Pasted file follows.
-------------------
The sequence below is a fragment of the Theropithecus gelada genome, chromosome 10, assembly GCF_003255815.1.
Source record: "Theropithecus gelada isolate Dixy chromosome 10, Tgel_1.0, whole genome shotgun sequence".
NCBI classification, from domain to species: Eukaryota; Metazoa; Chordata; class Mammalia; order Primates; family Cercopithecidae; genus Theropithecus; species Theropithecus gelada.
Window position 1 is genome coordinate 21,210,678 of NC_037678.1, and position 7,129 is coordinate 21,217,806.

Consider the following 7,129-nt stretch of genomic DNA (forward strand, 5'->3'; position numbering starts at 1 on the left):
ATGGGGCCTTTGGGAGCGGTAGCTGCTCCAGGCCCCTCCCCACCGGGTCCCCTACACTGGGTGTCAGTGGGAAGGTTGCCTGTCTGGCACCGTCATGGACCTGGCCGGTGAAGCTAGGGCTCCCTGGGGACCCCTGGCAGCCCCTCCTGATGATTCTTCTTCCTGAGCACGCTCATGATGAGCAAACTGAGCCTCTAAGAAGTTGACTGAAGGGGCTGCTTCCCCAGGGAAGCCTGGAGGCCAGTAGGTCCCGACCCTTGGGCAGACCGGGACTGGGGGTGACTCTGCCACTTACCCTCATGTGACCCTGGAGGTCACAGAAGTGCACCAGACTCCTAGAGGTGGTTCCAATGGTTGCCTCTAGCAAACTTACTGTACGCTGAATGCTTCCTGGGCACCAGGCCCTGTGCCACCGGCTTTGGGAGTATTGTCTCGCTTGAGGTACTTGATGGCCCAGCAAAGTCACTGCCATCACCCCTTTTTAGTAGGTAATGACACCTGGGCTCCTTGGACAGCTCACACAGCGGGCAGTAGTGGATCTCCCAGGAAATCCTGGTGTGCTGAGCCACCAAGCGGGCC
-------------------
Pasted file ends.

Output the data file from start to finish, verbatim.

The sequence below is a fragment of the Theropithecus gelada genome, chromosome 10, assembly GCF_003255815.1.
Source record: "Theropithecus gelada isolate Dixy chromosome 10, Tgel_1.0, whole genome shotgun sequence".
NCBI classification, from domain to species: Eukaryota; Metazoa; Chordata; class Mammalia; order Primates; family Cercopithecidae; genus Theropithecus; species Theropithecus gelada.
Window position 1 is genome coordinate 21,210,678 of NC_037678.1, and position 7,129 is coordinate 21,217,806.

Consider the following 7,129-nt stretch of genomic DNA (forward strand, 5'->3'; position numbering starts at 1 on the left):
ATGGGGCCTTTGGGAGCGGTAGCTGCTCCAGGCCCCTCCCCACCGGGTCCCCTACACTGGGTGTCAGTGGGAAGGTTGCCTGTCTGGCACCGTCATGGACCTGGCCGGTGAAGCTAGGGCTCCCTGGGGACCCCTGGCAGCCCCTCCTGATGATTCTTCTTCCTGAGCACGCTCATGATGAGCAAACTGAGCCTCTAAGAAGTTGACTGAAGGGGCTGCTTCCCCAGGGAAGCCTGGAGGCCAGTAGGTCCCGACCCTTGGGCAGACCGGGACTGGGGGTGACTCTGCCACTTACCCTCATGTGACCCTGGAGGTCACAGAAGTGCACCAGACTCCTAGAGGTGGTTCCAATGGTTGCCTCTAGCAAACTTACTGTACGCTGAATGCTTCCTGGGCACCAGGCCCTGTGCCACCGGCTTTGGGAGTATTGTCTCGCTTGAGGTACTTGATGGCCCAGCAAAGTCACTGCCATCACCCCTTTTTAGTAGGTAATGACACCTGGGCTCCTTGGACAGCTCACACAGCGGGCAGTAGTGGATCTCCCAGGAAATCCTGGTGTGCTGAGCCACCAAGCGGGCC